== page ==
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    I'd like to see the start screen/menu automatically and irreversibly disabled on any device with a connected keyboard, with only Quicksilver available.
     
  16. Tommy Vercetti

    Tommy Vercetti The Don

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    Dude just give up. While you might like Windows 8 a lot of people, and judging by the numbers the bulk of Windows users don't like Windows 8. The changes where unnecessary and the interface is awkward. Microsoft is bring back the start menu by popular demand and it is a good thing, a major step in the right direction.

    Moderator Action: Please respect the opinions of others as you wish them to respect yours. The word "Dude" is derogatory in this sentence, please do not use it in this way.
    Please read the forum rules: http://forums.civfanatics.com/showthread.php?t=422889
     
  17. schlaufuchs

    schlaufuchs La Femme Moderne

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    For the record I just got Windows 8 and I absolutely love it. It's so much more sensible and convenient as a system than previous windows OSes were. My parents just moved to it from XP and they adore it as well
     
  18. Zelig

    Zelig Beep Boop

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    The bulk of Windows users haven't tried Windows 8, so they've got no idea if they like it or not.

    Microsoft is making some more changes to the start menu/screen which are largely inconsequential to the quality of the OS. Same as how they've changed the start menu/screen with every OS they've released. The only significant feature-difference for desktop users since Windows 95 has been adding keyboard search.
     
  19. Quintillus

    Quintillus Archiving Civ3 Content Moderator Supporter

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    That's a hyperbole. Additional ones include:

    • Significant improvements to Windows Explorer. In Win95, it's just a list of folders and files. It tells you what size they are if you click on them, but nothing like the detailed information and options you get in the side bar in Windows 98 and later.
    • The frequently-used-programs list. I don't remember exactly when this was added, but it's present by XP and possibly earlier.
    • The quick launch menu was introduced in 98, ME, or 2000.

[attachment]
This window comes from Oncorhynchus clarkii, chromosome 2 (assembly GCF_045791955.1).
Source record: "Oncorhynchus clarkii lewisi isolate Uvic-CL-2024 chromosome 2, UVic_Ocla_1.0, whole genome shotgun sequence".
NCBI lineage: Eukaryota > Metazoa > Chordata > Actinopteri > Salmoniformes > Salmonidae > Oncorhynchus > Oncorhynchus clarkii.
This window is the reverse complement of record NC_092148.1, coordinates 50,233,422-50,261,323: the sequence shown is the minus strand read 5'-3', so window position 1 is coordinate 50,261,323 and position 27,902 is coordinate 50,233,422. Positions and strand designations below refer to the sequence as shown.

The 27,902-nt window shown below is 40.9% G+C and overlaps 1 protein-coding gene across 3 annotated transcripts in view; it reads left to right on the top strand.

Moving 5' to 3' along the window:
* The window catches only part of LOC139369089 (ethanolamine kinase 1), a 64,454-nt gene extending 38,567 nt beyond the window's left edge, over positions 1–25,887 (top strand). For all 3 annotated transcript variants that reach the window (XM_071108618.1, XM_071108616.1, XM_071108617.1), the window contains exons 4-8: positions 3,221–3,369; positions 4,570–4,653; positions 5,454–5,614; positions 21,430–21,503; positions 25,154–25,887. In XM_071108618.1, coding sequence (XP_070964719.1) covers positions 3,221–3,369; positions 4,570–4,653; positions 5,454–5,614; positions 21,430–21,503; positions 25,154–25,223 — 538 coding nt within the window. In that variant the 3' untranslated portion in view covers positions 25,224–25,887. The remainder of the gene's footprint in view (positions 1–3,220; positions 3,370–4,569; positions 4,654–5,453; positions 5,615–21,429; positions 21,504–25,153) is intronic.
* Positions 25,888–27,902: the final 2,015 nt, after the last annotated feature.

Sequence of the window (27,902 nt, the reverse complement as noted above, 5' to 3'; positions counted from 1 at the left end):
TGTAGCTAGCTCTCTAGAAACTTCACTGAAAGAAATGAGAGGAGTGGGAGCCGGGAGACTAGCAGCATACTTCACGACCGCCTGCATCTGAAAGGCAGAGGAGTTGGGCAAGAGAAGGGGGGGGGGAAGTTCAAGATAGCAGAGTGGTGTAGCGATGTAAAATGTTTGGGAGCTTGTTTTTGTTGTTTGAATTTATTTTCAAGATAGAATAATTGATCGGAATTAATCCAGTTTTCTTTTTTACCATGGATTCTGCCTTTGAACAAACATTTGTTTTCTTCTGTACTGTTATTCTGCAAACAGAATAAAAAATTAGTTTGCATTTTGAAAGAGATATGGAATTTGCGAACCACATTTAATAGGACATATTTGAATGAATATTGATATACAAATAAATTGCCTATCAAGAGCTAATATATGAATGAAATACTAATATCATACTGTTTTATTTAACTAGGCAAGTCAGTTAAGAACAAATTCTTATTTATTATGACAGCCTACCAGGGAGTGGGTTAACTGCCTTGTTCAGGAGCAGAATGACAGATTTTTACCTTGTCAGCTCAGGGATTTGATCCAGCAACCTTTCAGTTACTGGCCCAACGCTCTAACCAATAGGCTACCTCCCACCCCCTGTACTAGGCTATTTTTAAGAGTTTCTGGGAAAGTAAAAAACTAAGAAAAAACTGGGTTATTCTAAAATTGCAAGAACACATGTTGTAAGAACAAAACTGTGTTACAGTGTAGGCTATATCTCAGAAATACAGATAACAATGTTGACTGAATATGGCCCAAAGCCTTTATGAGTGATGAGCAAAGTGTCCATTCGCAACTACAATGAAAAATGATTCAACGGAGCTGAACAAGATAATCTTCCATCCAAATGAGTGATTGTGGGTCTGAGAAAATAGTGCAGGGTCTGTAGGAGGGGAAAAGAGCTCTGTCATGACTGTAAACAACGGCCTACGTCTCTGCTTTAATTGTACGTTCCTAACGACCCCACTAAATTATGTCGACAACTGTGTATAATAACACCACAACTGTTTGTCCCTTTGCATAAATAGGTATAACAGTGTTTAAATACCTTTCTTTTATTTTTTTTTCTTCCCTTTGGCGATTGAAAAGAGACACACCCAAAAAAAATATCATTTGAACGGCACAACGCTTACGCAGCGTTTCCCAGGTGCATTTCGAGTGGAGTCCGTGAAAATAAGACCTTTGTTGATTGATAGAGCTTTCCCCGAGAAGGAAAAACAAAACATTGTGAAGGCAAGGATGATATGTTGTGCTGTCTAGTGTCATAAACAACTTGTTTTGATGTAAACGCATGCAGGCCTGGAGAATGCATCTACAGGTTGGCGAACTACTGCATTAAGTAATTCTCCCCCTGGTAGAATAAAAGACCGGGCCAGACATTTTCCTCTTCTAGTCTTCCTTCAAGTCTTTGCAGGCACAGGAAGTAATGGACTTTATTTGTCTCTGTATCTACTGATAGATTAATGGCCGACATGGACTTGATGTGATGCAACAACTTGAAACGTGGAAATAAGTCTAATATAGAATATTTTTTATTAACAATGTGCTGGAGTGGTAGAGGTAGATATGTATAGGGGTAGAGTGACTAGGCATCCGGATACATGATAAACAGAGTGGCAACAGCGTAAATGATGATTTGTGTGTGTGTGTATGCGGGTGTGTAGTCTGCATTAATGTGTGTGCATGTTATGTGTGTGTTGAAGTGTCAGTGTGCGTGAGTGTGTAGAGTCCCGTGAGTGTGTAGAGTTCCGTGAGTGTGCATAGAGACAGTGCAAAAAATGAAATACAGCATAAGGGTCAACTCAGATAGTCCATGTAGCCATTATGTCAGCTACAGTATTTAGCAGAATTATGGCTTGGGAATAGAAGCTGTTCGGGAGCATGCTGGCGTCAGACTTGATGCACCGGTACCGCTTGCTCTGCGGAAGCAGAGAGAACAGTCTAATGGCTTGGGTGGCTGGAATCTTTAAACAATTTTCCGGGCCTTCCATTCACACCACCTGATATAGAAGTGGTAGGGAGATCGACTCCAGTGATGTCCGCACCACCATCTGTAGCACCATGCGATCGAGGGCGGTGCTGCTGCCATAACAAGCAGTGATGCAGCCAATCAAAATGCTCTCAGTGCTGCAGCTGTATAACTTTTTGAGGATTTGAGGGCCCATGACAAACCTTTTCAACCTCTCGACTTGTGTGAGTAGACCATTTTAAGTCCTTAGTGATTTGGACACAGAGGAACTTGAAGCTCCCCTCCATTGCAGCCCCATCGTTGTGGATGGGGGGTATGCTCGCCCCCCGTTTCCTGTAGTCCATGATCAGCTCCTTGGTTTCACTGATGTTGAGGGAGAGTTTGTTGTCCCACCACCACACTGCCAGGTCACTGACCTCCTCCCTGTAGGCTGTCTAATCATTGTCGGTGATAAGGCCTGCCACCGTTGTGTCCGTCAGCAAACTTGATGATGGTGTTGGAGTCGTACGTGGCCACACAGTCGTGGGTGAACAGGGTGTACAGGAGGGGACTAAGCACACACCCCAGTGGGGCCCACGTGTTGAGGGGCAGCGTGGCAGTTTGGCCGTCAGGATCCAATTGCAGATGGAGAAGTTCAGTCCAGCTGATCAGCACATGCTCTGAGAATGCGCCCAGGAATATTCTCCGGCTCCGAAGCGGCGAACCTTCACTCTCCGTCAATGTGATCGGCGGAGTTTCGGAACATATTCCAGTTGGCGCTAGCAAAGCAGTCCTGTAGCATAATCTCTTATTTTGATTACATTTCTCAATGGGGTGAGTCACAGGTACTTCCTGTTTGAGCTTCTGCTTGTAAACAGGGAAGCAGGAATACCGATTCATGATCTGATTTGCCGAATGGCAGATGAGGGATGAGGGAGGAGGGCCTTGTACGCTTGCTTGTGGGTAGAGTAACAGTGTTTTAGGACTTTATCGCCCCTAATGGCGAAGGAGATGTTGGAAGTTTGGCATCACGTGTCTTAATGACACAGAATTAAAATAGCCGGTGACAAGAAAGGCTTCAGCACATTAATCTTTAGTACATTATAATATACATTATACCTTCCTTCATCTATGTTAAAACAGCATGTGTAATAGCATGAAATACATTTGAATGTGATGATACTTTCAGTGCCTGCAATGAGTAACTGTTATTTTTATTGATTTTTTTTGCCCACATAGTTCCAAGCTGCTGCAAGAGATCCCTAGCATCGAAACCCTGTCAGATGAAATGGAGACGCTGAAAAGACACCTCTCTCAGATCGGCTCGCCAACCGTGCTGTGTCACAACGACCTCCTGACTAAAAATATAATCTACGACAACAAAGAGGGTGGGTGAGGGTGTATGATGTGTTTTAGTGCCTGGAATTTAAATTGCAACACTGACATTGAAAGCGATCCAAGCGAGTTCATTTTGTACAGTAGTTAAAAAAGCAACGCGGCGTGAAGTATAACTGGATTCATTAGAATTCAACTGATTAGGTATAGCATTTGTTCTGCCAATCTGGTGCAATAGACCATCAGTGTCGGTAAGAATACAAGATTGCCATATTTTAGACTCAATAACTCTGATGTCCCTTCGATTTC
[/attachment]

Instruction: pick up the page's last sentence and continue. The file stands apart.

• Toolbars within the taskbar, although not often exploited, were not in 95 but available by XP.
    • Improved tab previews came in Vista and can be somewhat handy.
    • 7 has jump lists which can be rather useful (I use them as a shortcut to opening particular Visual Studio projects).
    • The included software has been greatly improved. Windows 95 initially shipped with no web browser and a barebones media player, for example. While most tech enthusiasts today don't use IE or Windows Media Player, the included versions even by Windows 2000 were much improved.
    • Many other small improvements and refinements. For example, Ctrl+S does not trigger a save in Notepad in Windows 95, but does by XP. Nowadays that seems automatic and you don't realize it's missing until you try a Windows 95/98 computer and it isn't there.

    And that's just end-user facing features, not including technological advances and improved stability, which while perhaps not a "feature", has certainly improved the desktop experience.

    While keyboard search may be the most significant single feature, IMO the other ones combined are more important. The difference in functionality between my Windows 95 VM and an fresh XP install is stark. Even 95 and 2000 is likely a considerable jump when compared side-by-side, but I haven't used 2000 since 2007 so I'm less familiar with it.
     
  20. Zelig

    Zelig Beep Boop

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    I meant just in the context of the start menu, not the OS as a whole.

    (Frequently-used-programs is less significant than live tiles, and I'm not counting either of them.)

    (Tab/window previews are one of the best features of Windows which is missing in Mac OS. Mildly hobbled in stock Windows by too much delay when mousing over.)